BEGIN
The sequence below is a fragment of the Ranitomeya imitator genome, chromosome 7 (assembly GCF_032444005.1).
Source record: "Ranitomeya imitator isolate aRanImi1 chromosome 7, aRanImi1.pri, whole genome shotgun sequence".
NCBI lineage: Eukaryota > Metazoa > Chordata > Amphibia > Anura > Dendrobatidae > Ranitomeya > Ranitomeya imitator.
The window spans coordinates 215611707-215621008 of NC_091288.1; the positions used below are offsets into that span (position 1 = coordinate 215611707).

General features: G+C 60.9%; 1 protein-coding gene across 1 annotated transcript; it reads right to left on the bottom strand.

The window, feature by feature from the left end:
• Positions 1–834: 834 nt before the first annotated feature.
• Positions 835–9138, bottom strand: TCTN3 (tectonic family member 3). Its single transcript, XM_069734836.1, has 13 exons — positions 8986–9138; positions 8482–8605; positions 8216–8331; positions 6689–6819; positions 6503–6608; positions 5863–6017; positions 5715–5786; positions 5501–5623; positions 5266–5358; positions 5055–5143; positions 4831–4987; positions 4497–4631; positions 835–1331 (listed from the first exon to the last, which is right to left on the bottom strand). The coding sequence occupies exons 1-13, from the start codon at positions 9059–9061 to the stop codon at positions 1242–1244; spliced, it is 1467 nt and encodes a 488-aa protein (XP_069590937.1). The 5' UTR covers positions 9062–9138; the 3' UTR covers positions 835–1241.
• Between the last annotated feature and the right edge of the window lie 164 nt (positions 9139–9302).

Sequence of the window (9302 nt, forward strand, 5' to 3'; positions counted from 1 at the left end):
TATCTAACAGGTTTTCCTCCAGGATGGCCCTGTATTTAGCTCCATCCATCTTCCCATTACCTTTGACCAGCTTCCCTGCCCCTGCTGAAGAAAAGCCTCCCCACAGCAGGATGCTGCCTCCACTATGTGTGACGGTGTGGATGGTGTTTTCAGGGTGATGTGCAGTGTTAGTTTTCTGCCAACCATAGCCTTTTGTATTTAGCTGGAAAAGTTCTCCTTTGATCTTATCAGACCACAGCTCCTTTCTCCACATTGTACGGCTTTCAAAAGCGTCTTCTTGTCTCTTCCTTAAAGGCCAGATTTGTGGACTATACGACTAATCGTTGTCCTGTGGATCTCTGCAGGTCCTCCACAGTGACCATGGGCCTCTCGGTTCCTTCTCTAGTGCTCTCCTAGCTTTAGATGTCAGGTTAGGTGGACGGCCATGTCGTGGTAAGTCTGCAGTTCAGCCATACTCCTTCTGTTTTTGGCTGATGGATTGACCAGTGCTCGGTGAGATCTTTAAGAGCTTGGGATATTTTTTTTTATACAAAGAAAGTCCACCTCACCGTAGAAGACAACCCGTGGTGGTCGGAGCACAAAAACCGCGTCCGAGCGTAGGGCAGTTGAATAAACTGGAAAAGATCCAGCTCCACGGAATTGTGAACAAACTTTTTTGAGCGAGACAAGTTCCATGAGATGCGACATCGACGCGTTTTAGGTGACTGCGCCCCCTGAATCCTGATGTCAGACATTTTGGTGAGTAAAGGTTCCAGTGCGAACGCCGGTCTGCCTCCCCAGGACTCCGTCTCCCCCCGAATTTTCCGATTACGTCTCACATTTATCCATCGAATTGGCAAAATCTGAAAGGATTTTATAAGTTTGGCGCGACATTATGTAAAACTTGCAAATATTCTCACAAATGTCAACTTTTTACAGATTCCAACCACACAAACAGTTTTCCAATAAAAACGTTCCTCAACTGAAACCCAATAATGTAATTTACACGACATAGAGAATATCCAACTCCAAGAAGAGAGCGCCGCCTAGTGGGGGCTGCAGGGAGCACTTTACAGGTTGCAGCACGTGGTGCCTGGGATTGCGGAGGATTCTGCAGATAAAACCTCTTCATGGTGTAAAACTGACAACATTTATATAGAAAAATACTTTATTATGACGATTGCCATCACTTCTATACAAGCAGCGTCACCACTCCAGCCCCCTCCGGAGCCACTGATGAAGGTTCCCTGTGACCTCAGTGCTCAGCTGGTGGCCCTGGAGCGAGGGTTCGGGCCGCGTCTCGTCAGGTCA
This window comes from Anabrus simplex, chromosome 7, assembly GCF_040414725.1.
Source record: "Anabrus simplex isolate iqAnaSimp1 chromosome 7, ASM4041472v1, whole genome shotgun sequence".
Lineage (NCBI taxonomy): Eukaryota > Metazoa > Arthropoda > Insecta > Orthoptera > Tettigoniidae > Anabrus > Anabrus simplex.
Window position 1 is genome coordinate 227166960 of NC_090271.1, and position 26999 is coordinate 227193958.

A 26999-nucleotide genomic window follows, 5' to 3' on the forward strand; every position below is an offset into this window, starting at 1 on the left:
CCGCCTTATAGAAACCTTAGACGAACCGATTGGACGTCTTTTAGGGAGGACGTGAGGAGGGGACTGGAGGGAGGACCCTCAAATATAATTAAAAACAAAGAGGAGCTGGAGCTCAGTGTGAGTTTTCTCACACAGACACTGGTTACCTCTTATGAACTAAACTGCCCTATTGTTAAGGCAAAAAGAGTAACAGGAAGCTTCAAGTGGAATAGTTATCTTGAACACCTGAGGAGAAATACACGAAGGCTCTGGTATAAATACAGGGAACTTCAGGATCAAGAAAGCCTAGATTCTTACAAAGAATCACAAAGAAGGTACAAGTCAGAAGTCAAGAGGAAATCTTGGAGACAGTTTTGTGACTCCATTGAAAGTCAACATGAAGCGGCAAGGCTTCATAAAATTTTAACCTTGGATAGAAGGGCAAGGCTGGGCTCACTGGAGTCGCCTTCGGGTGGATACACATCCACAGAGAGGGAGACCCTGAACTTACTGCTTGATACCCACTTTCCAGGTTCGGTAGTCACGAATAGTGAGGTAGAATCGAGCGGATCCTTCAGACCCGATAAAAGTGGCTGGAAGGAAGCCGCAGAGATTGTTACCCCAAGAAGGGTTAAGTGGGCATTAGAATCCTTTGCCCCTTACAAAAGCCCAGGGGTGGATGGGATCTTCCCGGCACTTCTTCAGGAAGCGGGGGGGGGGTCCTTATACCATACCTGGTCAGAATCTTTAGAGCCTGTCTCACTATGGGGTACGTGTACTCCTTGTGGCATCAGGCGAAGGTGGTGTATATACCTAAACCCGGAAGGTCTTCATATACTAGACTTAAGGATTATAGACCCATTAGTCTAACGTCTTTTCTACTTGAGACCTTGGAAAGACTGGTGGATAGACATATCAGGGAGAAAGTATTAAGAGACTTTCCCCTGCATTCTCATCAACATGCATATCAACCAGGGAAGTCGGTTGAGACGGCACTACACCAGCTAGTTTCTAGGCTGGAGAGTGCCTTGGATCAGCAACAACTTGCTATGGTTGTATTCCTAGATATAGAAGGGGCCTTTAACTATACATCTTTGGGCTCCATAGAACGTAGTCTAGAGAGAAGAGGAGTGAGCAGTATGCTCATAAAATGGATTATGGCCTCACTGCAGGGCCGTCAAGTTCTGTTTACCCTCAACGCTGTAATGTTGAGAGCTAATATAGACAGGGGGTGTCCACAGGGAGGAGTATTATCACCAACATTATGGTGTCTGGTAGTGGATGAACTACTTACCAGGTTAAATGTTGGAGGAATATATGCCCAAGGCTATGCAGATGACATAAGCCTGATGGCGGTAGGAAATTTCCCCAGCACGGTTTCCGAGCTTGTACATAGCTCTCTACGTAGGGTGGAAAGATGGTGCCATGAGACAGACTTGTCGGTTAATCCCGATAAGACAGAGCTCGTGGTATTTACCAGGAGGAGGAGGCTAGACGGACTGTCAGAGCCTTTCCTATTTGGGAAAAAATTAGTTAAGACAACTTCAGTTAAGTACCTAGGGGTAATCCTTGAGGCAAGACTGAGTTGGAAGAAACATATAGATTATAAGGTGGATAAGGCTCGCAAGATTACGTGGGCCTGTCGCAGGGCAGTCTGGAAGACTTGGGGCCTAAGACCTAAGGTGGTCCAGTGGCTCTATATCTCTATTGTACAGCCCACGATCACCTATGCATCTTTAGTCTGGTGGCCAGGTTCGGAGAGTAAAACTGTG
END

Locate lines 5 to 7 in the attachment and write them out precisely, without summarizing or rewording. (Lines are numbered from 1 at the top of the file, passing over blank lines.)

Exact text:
General features: G+C 60.9%; 1 protein-coding gene across 1 annotated transcript; it reads right to left on the bottom strand.

The window, feature by feature from the left end:
• Positions 1–834: 834 nt before the first annotated feature.